Indian researchers make flexible semiconductor breakthrough
The Indian Institute of Science (IISc)‘s Department of Materials Engineering has invented a flexible composite semiconductor material. It says the tech that could accelerate the development of curved displays, foldable phones and wearable electronics.
Today's semiconductor components are typically made of amorphous silicon or amorphous oxides, which are inflexible and intolerant of strain. This has limited the ability of manufacturers to make much progress on more convenient foldable devices.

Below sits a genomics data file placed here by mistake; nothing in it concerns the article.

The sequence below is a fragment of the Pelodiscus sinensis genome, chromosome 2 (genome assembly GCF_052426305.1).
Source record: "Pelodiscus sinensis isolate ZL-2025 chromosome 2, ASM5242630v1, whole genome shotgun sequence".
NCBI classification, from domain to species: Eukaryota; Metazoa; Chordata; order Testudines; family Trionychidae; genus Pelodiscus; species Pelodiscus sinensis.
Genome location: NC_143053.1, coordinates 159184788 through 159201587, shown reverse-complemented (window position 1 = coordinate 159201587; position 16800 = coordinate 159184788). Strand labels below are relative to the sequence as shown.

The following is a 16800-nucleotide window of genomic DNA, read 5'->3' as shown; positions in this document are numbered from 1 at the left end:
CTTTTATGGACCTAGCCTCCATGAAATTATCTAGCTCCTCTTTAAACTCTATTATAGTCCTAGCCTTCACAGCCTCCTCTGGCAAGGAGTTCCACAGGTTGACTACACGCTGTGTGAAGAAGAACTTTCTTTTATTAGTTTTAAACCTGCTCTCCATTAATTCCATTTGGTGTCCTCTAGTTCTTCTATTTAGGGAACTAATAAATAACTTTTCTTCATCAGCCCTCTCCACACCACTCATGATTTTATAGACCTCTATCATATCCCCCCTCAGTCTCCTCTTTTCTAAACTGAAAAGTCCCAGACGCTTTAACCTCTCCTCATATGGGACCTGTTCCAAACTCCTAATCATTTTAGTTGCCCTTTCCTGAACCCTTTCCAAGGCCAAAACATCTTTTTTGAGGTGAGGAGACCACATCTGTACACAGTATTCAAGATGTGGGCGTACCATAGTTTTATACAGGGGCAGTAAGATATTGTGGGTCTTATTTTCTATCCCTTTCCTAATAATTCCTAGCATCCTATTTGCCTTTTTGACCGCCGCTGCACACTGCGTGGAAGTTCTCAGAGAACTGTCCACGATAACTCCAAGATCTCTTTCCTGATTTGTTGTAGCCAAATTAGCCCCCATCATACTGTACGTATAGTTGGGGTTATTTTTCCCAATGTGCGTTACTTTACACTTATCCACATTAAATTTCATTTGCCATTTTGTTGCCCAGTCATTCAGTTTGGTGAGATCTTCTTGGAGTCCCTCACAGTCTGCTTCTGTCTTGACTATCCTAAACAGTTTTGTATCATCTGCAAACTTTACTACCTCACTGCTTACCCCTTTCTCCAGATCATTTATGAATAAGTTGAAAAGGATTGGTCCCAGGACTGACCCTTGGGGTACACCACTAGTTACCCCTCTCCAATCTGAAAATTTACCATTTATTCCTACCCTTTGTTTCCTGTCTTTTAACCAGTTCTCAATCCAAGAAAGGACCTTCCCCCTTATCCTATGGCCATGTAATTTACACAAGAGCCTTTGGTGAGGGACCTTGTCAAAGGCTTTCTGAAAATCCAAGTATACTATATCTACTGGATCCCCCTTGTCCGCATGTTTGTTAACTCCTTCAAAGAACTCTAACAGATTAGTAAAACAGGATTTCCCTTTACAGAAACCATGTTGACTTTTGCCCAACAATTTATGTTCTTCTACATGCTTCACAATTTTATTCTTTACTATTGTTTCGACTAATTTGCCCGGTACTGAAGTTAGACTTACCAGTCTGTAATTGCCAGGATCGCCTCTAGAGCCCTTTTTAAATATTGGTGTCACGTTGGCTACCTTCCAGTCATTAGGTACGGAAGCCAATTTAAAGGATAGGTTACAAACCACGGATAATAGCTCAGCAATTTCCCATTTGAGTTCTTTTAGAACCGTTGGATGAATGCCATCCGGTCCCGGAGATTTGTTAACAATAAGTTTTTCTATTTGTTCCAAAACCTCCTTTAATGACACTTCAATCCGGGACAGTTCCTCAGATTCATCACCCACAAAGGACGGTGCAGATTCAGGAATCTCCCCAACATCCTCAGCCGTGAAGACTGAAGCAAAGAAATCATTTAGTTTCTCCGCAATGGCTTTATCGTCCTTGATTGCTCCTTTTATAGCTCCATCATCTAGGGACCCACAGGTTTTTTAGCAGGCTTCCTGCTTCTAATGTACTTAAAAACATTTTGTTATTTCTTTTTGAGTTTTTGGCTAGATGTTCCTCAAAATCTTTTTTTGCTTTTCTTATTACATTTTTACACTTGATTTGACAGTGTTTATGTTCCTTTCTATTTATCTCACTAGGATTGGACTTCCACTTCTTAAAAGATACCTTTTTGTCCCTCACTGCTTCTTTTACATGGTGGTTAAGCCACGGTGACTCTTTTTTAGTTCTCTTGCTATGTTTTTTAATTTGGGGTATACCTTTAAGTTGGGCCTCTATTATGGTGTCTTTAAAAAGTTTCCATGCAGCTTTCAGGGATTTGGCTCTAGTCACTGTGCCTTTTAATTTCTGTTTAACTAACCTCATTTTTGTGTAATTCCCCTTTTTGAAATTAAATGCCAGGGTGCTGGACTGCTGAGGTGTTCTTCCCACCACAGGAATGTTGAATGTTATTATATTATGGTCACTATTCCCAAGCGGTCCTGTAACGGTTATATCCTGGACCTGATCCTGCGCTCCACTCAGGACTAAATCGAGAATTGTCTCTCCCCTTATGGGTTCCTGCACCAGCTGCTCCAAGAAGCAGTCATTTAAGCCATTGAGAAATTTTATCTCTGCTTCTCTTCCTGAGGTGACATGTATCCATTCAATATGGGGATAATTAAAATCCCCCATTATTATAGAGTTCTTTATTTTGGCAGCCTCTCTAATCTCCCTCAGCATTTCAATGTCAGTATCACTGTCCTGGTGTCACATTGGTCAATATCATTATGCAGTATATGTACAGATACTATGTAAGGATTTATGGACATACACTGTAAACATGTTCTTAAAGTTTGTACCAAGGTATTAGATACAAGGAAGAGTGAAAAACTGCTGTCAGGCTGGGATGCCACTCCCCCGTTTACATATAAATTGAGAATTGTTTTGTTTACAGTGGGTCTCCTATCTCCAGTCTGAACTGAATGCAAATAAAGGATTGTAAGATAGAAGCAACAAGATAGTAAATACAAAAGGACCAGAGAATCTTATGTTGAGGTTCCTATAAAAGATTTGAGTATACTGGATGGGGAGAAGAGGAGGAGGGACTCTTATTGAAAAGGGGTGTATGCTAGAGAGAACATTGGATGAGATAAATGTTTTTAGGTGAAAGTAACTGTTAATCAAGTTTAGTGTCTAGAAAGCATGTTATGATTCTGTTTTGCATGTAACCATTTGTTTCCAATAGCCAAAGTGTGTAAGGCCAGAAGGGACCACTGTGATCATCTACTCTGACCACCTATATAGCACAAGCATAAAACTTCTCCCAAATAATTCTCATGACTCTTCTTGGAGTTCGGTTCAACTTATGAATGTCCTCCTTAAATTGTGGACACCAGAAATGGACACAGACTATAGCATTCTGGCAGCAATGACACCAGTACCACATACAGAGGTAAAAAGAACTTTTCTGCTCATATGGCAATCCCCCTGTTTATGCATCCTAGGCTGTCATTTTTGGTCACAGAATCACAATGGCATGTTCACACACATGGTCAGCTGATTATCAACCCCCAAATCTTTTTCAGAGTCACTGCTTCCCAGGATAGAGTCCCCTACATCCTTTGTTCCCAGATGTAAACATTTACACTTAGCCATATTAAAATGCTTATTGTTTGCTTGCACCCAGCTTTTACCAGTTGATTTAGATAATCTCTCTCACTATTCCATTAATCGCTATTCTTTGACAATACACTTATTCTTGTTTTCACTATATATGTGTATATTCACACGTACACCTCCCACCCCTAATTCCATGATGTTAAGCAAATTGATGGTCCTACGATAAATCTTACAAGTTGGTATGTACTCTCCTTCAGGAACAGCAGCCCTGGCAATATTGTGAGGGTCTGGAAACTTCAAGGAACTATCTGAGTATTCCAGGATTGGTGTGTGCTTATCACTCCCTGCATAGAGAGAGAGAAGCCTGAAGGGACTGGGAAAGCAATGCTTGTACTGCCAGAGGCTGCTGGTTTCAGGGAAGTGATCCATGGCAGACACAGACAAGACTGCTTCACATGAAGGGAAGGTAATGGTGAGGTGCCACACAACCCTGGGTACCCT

But now the Indian Institute of Science believes it has made a breakthrough. It has developed a way to fabricate a composite containing a significant amount of water-insoluble polymer — up to 40% of the material weight — using a solution-process technique, specifically inkjet printing. The large quantity of polymer makes the composite semiconductor flexible without deteriorating its performance.
The researchers believe the technique can make printed semiconductors low-cost and easy to manufacture. They have obtained a patent for their material.